By Norris Burkes Dec 12 2021
For those of you looking for the perfect last-minute Christmas present, I have an idea.
How about giving someone a kidney?
The idea occurred to me one holiday season while taking a break from my hospital-chaplain job to renew my military ID.
The military clerk worked hard to quickly return me to my civilian job, but she failed to check the box on my ID indicating my desire to be an organ donor.
When I pointed out the omission, she gladly fixed it.
“Thanks,” I told her, “It’s for Elaine.”
“Well, for Elaine and all the people like Elaine,” I said.
Her puzzled look invited a more thorough explanation, so I happily recounted meeting Elaine in our hospital dialysis unit. Elaine was an energetic Guam native whose constant excitement about life gave her a smile that challenged the boundaries of her face.
“Isn’t dialysis for people who don’t have livers?” asked the clerk.
“No, livers are more serious. Dialysis is for people who don’t have functioning kidneys.
“In place of kidneys, people like my friend Elaine go to a dialysis clinic three times a week for 3-1/2 hours or more. At the clinic, their entire blood supply is pumped through a filter to remove impurities.”
“What kind of impurities?”
“The kind of impurities normally filtered out in our pee.”
“Urine is how healthy kidneys remove impurities from your body,” I explained. “If you don’t have a kidney, then you need dialysis to remove those impurities. And while thankful for this life-saving process, many patients like Elaine wait for a kidney that will free them from the limitations of dialysis.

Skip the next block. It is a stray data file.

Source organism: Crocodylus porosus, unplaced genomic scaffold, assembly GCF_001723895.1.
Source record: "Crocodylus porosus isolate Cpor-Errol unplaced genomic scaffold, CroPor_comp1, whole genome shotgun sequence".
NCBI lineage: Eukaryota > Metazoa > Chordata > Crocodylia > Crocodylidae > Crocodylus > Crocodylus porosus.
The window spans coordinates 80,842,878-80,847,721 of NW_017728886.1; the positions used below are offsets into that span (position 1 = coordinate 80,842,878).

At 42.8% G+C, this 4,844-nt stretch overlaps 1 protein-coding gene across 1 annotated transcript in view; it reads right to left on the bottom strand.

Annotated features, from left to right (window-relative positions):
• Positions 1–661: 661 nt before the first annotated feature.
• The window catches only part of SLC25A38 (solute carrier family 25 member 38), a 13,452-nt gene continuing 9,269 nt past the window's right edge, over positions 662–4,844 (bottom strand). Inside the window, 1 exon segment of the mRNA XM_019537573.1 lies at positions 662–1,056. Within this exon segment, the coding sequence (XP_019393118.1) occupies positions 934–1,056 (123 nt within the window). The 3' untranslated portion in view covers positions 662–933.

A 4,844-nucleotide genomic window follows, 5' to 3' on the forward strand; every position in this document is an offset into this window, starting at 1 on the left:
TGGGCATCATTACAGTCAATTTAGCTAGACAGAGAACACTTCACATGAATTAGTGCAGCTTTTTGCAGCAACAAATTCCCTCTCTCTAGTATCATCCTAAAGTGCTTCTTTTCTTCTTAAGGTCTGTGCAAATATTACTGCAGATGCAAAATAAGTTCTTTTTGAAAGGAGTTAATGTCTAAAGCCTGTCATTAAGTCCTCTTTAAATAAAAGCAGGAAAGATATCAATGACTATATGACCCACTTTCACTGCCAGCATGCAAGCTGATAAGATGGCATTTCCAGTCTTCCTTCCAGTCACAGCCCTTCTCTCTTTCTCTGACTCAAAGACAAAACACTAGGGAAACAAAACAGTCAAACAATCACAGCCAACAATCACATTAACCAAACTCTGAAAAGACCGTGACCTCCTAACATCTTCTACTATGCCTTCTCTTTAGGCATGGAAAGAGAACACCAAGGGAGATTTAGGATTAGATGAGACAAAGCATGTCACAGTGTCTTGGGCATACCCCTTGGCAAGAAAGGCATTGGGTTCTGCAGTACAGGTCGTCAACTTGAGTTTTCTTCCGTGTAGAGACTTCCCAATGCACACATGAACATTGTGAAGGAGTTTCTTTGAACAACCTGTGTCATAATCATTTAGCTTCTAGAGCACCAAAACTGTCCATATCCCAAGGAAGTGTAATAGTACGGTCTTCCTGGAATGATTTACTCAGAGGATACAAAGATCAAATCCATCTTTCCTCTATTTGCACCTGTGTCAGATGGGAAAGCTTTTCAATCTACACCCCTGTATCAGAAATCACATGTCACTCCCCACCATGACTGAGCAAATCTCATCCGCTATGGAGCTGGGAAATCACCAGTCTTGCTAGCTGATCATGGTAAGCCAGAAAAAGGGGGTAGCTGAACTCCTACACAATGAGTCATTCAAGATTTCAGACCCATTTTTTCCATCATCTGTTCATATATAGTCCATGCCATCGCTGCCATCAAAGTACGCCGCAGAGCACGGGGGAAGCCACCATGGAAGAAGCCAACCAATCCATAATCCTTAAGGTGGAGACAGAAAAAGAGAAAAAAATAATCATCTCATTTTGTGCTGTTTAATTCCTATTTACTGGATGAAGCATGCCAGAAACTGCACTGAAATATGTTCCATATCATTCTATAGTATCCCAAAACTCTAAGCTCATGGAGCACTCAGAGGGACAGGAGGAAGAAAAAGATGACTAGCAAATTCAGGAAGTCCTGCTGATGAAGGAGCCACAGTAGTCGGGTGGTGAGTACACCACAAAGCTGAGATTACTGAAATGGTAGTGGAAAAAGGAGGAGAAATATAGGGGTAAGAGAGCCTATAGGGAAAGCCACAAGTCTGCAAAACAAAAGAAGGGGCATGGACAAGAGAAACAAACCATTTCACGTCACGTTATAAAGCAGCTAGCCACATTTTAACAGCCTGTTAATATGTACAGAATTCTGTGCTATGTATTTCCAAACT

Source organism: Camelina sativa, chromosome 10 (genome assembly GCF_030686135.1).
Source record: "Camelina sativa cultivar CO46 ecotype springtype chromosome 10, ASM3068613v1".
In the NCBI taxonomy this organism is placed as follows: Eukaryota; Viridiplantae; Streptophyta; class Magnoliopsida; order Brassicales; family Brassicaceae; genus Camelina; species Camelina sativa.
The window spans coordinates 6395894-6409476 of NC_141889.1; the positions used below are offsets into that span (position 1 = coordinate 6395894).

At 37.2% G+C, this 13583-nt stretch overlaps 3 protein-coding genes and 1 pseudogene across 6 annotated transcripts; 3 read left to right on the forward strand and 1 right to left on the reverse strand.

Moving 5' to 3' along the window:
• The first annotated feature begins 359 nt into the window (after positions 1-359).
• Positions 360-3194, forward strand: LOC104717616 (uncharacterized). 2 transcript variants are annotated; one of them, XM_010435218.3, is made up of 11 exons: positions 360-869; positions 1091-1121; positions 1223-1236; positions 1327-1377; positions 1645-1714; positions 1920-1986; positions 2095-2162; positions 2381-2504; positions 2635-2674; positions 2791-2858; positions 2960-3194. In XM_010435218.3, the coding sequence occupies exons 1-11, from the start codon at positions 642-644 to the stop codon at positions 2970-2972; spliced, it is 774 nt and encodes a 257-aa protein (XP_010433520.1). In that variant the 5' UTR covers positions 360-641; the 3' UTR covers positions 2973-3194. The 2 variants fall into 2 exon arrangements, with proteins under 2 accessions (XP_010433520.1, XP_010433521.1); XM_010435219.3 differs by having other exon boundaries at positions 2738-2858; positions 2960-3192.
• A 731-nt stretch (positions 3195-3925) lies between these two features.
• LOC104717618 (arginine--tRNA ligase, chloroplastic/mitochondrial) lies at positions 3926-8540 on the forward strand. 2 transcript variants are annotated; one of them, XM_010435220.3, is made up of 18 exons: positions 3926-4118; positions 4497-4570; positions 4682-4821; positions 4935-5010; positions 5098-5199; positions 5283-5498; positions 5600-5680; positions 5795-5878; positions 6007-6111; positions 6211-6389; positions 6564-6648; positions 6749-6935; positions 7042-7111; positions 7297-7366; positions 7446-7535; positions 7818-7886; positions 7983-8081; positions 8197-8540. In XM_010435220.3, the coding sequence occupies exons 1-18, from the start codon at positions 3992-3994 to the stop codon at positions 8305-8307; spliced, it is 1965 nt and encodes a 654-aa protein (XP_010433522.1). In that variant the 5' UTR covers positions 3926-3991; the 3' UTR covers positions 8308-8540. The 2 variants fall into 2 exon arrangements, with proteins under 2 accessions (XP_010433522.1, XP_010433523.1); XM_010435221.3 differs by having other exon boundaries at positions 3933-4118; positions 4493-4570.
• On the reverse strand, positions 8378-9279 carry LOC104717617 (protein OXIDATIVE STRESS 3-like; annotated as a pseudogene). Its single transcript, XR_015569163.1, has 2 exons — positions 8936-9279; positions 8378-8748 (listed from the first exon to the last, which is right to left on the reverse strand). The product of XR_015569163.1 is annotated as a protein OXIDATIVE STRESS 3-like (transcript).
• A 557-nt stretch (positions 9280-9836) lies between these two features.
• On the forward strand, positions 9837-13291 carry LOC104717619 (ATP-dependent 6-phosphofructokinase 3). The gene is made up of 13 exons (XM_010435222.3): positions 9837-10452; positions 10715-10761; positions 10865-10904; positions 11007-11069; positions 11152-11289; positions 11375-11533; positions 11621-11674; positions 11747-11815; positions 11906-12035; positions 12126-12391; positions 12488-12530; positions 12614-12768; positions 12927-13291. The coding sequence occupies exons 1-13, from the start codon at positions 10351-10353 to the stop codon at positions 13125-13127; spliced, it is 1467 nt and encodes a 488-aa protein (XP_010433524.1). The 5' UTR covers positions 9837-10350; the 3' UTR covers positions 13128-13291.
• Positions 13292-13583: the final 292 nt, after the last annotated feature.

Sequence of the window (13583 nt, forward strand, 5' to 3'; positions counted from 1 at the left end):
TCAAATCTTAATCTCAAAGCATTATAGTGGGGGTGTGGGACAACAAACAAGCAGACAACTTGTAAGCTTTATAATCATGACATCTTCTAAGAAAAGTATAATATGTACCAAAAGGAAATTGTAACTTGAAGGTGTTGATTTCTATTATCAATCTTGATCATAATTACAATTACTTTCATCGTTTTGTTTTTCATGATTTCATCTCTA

“That’s why it’s important for us to have the box checked on our IDs and driver’s licenses.”
“Cool,” she said as she returned my warmly laminated ID and dismissed me to return to my job.
Thirty minutes later, I was back at the hospital where I, coincidently, ran into Elaine.
“Chaplain, did you hear? I got a kidney transplant last month from a 45-year-old accident victim.”
“Wow!” I exclaimed, adding a mumbled postscript, “Glad they checked the right box on their ID.”
“Pardon me, Chaplain?”
“Oh, uh, nothing. That’s an amazing Christmas present. You look so great.”
“Yeah,” she said reaching in her pocket for her bottled water. “This is what’s really amazing. I can drink all of this.”
Most dialysis patients are unable to urinate and have rigid liquid limitations. Too much liquid and the lungs are flooded. Without dialysis, patients literally drown.
“Wow,” I said. “Let me buy you a soda.”
For the next 30 minutes, Elaine and I talked as she drank her soda and swallowed the 17 pills she takes three times a day. With the prospect of spending Christmas with her new gift, she was giddy and grateful, thoughtful and thankful, playful and prayerful.
Finally, she stood to make her exit, “Well, Chaplain, it looks like it’s time for me to go.”
“Oh,” I said, saddened that our impromptu celebration had ended so quickly. “Where are you going?”
Mustering a big smile, she pointed across the hall. I returned that smile when I saw her finger pointing to the women’s restroom.
“Merry Christmas, Elaine.”
According to the United Network for Organ Sharing (UNOS) 39,717 organs — hearts and kidneys— were transplanted into U.S. residents in 2019. Unfortunately, 17 people die each day because the organ they need is unavailable. More than 112,000 people are on the waiting list for an organ transplant. Visit Organ Donor.gov or kidneyregistry.org.
Column excerpted from Norris’ book, “No Small Miracles.” Contact Chaplain Norris at firstname.lastname@example.org or 10556 Combie Rd. Suite 6643 Auburn, CA 95602 or voicemail (843) 608-9715.